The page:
But he said this deal also comes with a charity component. He is working on an arrangement in which parent company Mars would match Herrons contribution for every birdie he makes to Target House in Memphis, Tenn., which provides lodging for parents of sick children.
 
SLUMPING SINGH: The first goal for the FedEx Cup champion is to qualify for the playoffs.
 
Vijay Singh is off to his worst start ever and is No. 132 in the FedEx Cup standings entering The Players Championship. When he missed the cut last week at the Quail Hollow Championship, it marked the 11th consecutive tournament that he failed to finish in the top 10, his longest drought since joining the PGA Tour in 1993.
 
In fact, the 46-year-old Fijian has finished in the top half of any field only once this year, when he made it to the second round of the Accenture Match Play Championship. He has missed four cuts in nine tournaments, and his best results in stroke play were a tie for 27th at Kapalua (against a field of 33 winners) and a tie for 30th at the Masters (where 50 players made the cut).
 
Singh injured his knee and had surgery to repair the meniscus after the season-opener in Hawaii, and there is some speculation that he tried to return too soon.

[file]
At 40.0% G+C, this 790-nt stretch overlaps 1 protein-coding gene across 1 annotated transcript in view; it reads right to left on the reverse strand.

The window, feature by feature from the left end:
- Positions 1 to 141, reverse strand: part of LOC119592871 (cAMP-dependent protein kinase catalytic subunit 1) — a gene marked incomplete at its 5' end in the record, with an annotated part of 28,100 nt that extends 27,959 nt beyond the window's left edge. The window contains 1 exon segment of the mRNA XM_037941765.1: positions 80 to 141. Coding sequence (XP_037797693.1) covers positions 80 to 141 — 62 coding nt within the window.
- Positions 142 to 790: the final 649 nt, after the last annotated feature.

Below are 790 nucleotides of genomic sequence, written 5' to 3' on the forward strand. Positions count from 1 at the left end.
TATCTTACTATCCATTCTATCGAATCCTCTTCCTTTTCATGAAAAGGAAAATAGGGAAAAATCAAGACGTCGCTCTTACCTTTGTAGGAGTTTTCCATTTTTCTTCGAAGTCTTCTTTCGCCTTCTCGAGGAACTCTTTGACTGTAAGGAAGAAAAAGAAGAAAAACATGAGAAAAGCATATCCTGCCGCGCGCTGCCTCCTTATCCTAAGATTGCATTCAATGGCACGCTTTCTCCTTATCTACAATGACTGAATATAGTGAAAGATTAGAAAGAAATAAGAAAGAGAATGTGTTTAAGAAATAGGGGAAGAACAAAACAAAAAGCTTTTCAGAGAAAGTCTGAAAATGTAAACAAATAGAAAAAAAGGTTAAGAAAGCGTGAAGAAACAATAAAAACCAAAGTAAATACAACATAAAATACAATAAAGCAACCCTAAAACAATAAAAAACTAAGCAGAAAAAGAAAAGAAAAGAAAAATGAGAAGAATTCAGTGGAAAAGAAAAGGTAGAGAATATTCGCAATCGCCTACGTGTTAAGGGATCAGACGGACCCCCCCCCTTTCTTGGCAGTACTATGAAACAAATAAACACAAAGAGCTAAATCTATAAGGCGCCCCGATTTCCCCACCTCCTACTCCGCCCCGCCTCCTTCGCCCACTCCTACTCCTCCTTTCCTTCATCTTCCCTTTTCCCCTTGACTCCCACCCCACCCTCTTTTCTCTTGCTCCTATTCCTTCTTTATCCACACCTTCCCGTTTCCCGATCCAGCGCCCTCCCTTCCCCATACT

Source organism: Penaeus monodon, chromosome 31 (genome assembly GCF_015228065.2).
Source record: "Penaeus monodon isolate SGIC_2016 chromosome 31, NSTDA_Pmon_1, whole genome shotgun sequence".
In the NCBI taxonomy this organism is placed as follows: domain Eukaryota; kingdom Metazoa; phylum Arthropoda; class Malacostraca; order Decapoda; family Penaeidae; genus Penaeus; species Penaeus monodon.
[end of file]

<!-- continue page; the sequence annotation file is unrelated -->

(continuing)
Whatever the case, the numbers are startling. In 24 rounds, he has shot in the 60s only twice, and he has made only one putt longer than 20 feet all year.
 

 
TIGERS PRO-AMS: Tiger Woods isnt spending much time with amateurs this year.
 
His Wednesday round last week with Peyton Manning and Quail Hollow Club president Johnny Harris was only his second pro-am this year. There arent many more on his plate the remainder of the season.
 
There is no pro-am at the majors, the World Golf Championships or The Players Championship. The Memorial next month has done away with its pro-am in favor of a skins game involving only PGA Tour players.
 
The only pro-ams he likely will play the rest of the year are at his own tournament, the AT&T National, and two of the playoff events for the FedEx Cup.